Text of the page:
Systems Architecture for Online Self-care – Monolithic

Client Server Systems
Client Server Systems

In the present day, there is a widespread migration of systems design from monolithic architectures to microservices-driven architectures. Dreadful learnings from the monolithic nature of implementation solutions have driven the need for more decoupled components and services that enable faster deployments.

Nonetheless, various industries are not suited to the new “Fast-paced” environment. For a hug number of solutions, there is still the need to perform extensive designs, development and testing, relying more on a waterfall model for solution deployment. Certainly, such solutions usually comfortably immense budgets and could involve human safety components latched on, such as the development of jet engines and spacecraft.

This post falls into the monolithic segment of solutions and presents the architecture for a use case – online self-care, a very common service provided by various corporations, such as banks and service providers like telecoms. This is not a representative of all that is out there but showcases a sample real-life architecture. The figure below presents the architecture.

Online Self-care Architecture (monolithic architecture)

The architecture consists of three main zones as follows:

  1. Internet facing
  2. De-militarized zone
  3. Internal network

The purpose for the zoning is for the single important reason. Security. Between each zone, there are various firewalls filtering all forms of traffic. I do not go into details in this post as its purpose is simply to present the architecture, for those who might be faced with designing something similar. It is assumed that once you arrive at the preferred architecture, you would do some further study on the details that need to be dealt with in this integration parts.

For professionals working on cloud systems, such as AWS, Azure and GCP, there are a few common components that would seem familiar, such as the load balancer. In the present time, projects that do not require substantial design and waterfall-type management, will rely on a cloud-deployed load-balancer.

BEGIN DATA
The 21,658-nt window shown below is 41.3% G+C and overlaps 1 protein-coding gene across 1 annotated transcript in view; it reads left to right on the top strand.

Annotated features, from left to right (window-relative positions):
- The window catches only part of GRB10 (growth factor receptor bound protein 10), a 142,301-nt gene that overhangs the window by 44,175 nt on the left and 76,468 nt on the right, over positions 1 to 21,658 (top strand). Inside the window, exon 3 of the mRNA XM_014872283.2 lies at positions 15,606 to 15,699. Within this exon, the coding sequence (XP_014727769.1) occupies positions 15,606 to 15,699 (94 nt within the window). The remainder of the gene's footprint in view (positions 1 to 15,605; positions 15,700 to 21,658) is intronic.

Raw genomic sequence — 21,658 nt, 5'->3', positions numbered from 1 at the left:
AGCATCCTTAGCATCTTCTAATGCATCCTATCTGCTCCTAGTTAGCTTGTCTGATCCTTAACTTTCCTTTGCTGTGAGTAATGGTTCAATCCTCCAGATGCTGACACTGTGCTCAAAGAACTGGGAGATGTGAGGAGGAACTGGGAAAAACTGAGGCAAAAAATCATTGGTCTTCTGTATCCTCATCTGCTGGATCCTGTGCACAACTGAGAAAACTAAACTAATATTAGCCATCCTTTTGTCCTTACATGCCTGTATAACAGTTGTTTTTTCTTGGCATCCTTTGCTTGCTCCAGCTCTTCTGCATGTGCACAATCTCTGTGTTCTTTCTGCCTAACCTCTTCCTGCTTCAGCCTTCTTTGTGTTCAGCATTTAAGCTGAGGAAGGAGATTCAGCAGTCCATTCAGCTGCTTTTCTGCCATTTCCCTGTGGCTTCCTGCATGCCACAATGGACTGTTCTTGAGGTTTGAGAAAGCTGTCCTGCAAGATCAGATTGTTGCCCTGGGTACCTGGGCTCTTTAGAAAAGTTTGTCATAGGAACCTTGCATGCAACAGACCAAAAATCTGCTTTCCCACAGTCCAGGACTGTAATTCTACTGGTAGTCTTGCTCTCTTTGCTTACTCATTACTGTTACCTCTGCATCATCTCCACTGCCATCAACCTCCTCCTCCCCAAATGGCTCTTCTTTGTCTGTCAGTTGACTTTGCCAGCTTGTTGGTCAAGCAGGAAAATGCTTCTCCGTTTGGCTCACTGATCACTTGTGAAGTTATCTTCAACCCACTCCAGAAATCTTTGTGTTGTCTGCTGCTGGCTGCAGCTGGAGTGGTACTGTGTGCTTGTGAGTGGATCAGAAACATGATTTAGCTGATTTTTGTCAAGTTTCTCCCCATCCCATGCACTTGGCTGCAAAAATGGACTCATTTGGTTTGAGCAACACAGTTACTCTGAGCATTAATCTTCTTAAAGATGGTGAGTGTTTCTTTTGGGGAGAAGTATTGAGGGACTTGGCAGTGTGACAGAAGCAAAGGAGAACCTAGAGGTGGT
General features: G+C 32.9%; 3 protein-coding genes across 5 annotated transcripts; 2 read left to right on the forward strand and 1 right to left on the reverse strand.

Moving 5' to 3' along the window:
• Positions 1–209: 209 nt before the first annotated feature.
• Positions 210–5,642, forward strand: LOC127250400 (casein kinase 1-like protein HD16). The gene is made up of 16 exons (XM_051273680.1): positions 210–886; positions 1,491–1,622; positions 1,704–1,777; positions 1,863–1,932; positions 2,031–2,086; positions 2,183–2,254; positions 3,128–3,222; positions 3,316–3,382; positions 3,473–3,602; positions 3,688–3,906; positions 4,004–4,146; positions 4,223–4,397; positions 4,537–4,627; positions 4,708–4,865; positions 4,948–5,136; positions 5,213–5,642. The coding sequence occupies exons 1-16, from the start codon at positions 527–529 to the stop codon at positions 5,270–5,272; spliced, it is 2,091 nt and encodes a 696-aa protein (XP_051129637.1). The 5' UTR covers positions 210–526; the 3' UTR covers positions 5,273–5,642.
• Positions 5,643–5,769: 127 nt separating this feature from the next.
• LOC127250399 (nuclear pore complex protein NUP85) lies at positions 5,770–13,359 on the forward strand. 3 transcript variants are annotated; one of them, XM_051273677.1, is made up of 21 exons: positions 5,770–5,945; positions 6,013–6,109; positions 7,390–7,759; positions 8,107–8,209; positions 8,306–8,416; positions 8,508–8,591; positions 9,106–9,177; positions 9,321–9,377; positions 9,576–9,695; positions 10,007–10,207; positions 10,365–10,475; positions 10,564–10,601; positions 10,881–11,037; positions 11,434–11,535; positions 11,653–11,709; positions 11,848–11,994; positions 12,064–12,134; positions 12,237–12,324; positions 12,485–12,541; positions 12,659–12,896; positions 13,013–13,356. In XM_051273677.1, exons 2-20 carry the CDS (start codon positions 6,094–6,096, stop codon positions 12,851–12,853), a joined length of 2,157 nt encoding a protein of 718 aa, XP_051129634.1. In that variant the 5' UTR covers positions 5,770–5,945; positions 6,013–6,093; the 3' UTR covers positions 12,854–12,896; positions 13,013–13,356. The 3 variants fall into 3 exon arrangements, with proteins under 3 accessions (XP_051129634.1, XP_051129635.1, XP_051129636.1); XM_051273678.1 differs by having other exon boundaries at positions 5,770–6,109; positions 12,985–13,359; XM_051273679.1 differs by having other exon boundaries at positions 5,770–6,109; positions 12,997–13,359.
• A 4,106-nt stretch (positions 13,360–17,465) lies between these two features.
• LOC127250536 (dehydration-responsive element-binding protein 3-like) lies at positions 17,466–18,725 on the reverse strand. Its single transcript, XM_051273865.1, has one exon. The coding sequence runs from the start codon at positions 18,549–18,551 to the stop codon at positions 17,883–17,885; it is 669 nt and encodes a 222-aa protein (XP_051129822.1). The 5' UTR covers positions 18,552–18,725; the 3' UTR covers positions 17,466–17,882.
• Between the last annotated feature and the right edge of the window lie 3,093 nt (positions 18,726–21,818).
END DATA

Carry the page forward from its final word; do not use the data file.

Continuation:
The front-facing enables users to call the URL from a common browser. The main security required here is HTTPS, to enable communication encryption. Then a load-balancer comes along to distribute the load to two web servers. To ensure, or improve, availability, the load-balancer has partner fail-over load balancer (one of many, on-premise baggages!). the load balancer is also sticky, to ensure that users are served the same servers they started with.

In a SOA middleware-driven environment, there would be the API layer and the middleware itself, which hosts the enterprise services. These form a layer above the internal systems and provide a platform to build business processes via BPEL (Business Process Execution Language).

Lastly, you have the internal systems that serve billing, charging, customer care, accounts, etc. each could have its own separate database, or they could all be connected to a single enterprise database if that was planned for the start, or in the process of a migration.

This is a usual design, one of many for this use case, in a large enterprise, where all the servers and systems are deployed on-premise or within managed data centres. Though I have singly highlighted the “on-premise” baggage earlier, there are various other bottlenecks and challenges involved in this architecture. We have only seen the hardware architecture here. However, there are special and separate concerns that have contributed to drive the need for microservices architectures. I shall discuss these in future posts, believing that it would inform you on why microservices are a better option in cases like this. Nonetheless, I maintain that microservices would not always be the best option in all cases. Thanks for reading.

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